Beijing faces scrutiny over its influence on Latin American development banking


The Latin American development bank has become the last battleground in the fight for global influence between the United States and China, after its leader warned the provider had helped Beijing strengthen its presence in the region.

Mauricio Claver-Carone, the head of the Inter-American Development Bank, said Washington had allowed China to gain an economic foothold in Latin America by underfunding the lender for years and keeping an eye on how Beijing had used its membership in the institution to win a share disproportionate number of contracts.

“For decades, the United States, across the political spectrum, has underestimated the IDB,” Claver-Carone said in an interview with the Financial Times. “As a result, China has filled this financial gap to its advantage. We hope this lesson has been learned.”

The IDB, founded in 1959, is one of the world’s oldest development banks and a major power player in Latin America, earning nearly $ 13 billion in loans last year. China is one of 48 members of the Washington-based institution and joined in 2009, making it eligible to submit a bid for provider-funded projects.

Claver-Carone, a former Trump administration official, last year became the first american to lead the bank after an aggressive campaign backed by Donald Trump and opposed by Joe Biden. He then pushed for the US to support a capital increase for the institution to offset China’s influence in Latin America.

To support his argument, Claver-Carone pointed to figures showing that China had won a large share of IDB-funded contracts over the past decade despite being the bank’s smallest shareholder, with a 0.004 stake percent.

Chinese engineering and construction companies have won $ 1.7 billion in IDB-funded contracts between 2010 and 2020, making them the fourth largest recipient of deals behind Brazil, Argentina and the United States. Peru, according to bank data.

During the same period, U.S. companies – the IDB’s largest shareholder with a 30 percent stake – won $ 249 million contracts, underlined as China has used its small stake to expand its presence in Latin America.

The focus on the IDB and China, which has also made billions of dollars in direct loans to countries in the region to finance infrastructure projects, comes as Beijing faces increased scrutiny on its global economic influence in Latin America, Africa and Asia.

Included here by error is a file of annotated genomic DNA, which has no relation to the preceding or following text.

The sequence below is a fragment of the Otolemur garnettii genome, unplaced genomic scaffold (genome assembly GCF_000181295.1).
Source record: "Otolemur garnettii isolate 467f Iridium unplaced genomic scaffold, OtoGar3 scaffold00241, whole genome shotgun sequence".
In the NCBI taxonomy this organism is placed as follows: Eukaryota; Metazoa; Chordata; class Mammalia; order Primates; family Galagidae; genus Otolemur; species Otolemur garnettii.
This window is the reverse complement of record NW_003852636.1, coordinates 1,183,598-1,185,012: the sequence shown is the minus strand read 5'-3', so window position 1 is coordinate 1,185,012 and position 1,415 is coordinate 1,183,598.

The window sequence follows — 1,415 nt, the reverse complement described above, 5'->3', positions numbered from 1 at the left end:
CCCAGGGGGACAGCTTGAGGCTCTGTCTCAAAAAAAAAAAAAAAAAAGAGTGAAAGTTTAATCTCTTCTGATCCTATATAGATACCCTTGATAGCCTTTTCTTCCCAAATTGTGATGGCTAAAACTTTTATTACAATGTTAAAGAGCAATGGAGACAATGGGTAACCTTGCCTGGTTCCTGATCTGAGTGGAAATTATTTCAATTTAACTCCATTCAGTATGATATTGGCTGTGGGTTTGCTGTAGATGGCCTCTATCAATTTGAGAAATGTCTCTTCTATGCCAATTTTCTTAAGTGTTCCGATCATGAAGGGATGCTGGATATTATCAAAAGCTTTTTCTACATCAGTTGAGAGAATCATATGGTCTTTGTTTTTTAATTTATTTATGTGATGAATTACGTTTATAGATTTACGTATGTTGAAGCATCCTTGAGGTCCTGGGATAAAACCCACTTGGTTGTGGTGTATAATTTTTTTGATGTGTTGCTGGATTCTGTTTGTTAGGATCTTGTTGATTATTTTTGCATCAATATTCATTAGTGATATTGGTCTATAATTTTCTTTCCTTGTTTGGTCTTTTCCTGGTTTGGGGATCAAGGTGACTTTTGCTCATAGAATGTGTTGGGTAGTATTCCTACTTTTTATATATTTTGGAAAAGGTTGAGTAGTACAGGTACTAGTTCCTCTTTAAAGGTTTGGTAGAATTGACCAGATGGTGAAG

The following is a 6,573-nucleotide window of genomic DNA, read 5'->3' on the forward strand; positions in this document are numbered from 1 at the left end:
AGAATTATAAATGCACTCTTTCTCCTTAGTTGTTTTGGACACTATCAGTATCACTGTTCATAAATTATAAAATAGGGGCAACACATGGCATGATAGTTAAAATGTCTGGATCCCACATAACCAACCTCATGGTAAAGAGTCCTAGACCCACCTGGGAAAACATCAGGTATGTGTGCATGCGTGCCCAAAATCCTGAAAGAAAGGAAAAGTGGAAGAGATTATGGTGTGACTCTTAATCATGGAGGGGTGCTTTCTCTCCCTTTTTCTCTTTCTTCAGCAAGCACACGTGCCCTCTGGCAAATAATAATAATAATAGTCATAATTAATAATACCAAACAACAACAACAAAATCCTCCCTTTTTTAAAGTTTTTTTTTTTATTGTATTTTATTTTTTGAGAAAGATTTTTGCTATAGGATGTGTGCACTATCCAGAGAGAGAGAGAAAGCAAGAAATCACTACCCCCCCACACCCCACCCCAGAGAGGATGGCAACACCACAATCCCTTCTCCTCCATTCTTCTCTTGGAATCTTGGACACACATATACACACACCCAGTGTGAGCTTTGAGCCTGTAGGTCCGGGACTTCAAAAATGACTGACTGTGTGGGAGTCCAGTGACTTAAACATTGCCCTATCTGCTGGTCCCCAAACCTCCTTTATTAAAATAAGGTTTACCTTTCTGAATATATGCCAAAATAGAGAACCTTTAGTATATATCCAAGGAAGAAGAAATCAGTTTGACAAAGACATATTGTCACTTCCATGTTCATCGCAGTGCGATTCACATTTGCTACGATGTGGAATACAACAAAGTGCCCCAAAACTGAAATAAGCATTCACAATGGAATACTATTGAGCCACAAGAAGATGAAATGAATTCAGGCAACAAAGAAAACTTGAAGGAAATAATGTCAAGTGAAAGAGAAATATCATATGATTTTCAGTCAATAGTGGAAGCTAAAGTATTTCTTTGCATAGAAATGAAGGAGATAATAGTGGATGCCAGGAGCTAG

Claver-Carone’s push for a capital increase is supported by some senior Democrats, including Bob Menendez, chairman of the Senate Foreign Relations Committee, but is not universally supported by party lawmakers.

Menendez told the FT that China had “exploited the IDB” for its own economic gain and said that the fact that it contributed less than half of the 1% of the IDB’s core funding raised “serious concerns”. questions about how China has maneuvered to become one of the bank’s main supply partners. ”

Some critics say Washington should bear part of the blame for allowing China to become a growing investment player in Latin America © Dado Galdieri / Bloomberg

The Senate is currently discussing a package of Chinese bills that would increase scrutiny of Chinese economic practices in Latin America, including a provision to ask U.S. intelligence agencies to examine how Beijing influences decisions in institutions. such as the IDB, the World Bank and the IMF.

The legislation in question would also authorize the Biden administration to request a US-funded capital increase for the IDB.

A person briefed on the debate said the Biden administration was keeping an open mind on a capital increase pending the conclusion of an IDB study commissioned earlier this year.

Some lawmakers, including Patrick Leahy, the Democratic leader of the Senate appropriations committee, oppose growth. But others say America must do more to counter Beijing’s influence.

“As Beijing continues to exploit vulnerable nations through debt-trap diplomacy, we must remain vigilant and protect our interests in multilateral institutions such as the IDB,” Marco Rubio, the FT, told first Republican on the Senate intelligence committee.

Mark Lopes, who was the U.S. representative to the IDB council from 2015 to 2018, said Washington had to take some of the blame for allowing China to become an investment player forever. largest in Latin America.

Lopes added: “The US has been watching with concern for a long time about China’s introduction into Latin America, but the countries have not only had a better offer. The US has historically underestimated the IDB.”

Follow Demetri Sevastopulo on Twitter

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